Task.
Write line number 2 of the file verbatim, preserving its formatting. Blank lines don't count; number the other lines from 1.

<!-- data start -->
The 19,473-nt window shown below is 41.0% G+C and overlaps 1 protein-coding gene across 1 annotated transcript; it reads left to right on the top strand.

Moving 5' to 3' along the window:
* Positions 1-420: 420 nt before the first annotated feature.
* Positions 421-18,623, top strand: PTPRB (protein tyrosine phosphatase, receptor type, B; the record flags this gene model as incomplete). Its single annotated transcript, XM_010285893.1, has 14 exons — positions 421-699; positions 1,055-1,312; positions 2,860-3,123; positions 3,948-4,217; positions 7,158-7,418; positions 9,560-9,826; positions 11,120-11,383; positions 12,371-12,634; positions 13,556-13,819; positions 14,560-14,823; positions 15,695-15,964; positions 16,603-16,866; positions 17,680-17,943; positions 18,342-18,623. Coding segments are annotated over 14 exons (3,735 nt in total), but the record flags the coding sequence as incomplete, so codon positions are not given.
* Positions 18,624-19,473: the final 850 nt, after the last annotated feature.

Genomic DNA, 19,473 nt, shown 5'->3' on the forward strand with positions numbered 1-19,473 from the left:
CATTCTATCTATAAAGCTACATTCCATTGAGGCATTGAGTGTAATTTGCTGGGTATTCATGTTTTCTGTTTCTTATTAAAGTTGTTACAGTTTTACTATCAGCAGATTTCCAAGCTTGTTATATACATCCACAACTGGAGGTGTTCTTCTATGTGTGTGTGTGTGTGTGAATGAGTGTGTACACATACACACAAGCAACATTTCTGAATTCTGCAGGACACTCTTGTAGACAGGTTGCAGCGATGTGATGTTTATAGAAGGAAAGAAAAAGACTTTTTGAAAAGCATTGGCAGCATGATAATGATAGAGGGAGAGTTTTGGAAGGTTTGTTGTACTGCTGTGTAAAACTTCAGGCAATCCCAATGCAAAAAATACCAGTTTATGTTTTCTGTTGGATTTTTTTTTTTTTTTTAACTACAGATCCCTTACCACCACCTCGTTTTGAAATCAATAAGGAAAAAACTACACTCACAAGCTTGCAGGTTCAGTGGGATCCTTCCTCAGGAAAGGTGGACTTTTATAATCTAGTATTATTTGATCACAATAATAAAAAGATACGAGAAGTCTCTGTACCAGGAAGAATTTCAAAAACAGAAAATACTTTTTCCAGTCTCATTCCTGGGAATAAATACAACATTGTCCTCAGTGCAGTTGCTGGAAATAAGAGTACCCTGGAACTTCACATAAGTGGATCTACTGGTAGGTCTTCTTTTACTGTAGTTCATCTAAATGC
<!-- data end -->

Moving 5' to 3' along the window: